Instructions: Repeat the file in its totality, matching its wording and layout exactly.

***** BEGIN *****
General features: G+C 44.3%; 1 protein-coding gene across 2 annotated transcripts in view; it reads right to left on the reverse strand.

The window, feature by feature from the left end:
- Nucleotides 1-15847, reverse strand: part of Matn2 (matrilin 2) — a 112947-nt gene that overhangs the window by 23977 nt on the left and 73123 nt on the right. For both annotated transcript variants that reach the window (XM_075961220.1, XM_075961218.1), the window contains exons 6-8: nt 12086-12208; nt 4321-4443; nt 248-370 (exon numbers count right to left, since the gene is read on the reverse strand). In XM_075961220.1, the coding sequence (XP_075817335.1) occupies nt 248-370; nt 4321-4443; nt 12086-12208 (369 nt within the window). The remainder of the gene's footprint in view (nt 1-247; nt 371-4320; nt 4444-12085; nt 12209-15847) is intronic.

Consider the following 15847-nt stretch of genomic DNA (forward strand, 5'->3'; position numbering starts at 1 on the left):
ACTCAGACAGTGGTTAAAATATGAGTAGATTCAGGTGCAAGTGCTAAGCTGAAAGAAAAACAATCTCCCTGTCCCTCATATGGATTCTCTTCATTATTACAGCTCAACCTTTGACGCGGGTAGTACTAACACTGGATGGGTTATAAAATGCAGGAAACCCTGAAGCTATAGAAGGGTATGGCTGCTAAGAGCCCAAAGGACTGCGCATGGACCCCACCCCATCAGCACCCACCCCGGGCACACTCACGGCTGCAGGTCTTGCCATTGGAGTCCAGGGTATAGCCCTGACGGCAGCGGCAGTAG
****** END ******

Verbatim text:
General features: G+C 44.3%; 1 protein-coding gene across 2 annotated transcripts in view; it reads right to left on the reverse strand.

The window, feature by feature from the left end:
- Nucleotides 1-15847, reverse strand: part of Matn2 (matrilin 2) — a 112947-nt gene that overhangs the window by 23977 nt on the left and 73123 nt on the right. For both annotated transcript variants that reach the window (XM_075961220.1, XM_075961218.1), the window contains exons 6-8: nt 12086-12208; nt 4321-4443; nt 248-370 (exon numbers count right to left, since the gene is read on the reverse strand). In XM_075961220.1, the coding sequence (XP_075817335.1) occupies nt 248-370; nt 4321-4443; nt 12086-12208 (369 nt within the window). The remainder of the gene's footprint in view (nt 1-247; nt 371-4320; nt 4444-12085; nt 12209-15847) is intronic.

Consider the following 15847-nt stretch of genomic DNA (forward strand, 5'->3'; position numbering starts at 1 on the left):
ACTCAGACAGTGGTTAAAATATGAGTAGATTCAGGTGCAAGTGCTAAGCTGAAAGAAAAACAATCTCCCTGTCCCTCATATGGATTCTCTTCATTATTACAGCTCAACCTTTGACGCGGGTAGTACTAACACTGGATGGGTTATAAAATGCAGGAAACCCTGAAGCTATAGAAGGGTATGGCTGCTAAGAGCCCAAAGGACTGCGCATGGACCCCACCCCATCAGCACCCACCCCGGGCACACTCACGGCTGCAGGTCTTGCCATTGGAGTCCAGGGTATAGCCCTGACGGCAGCGGCAGTAG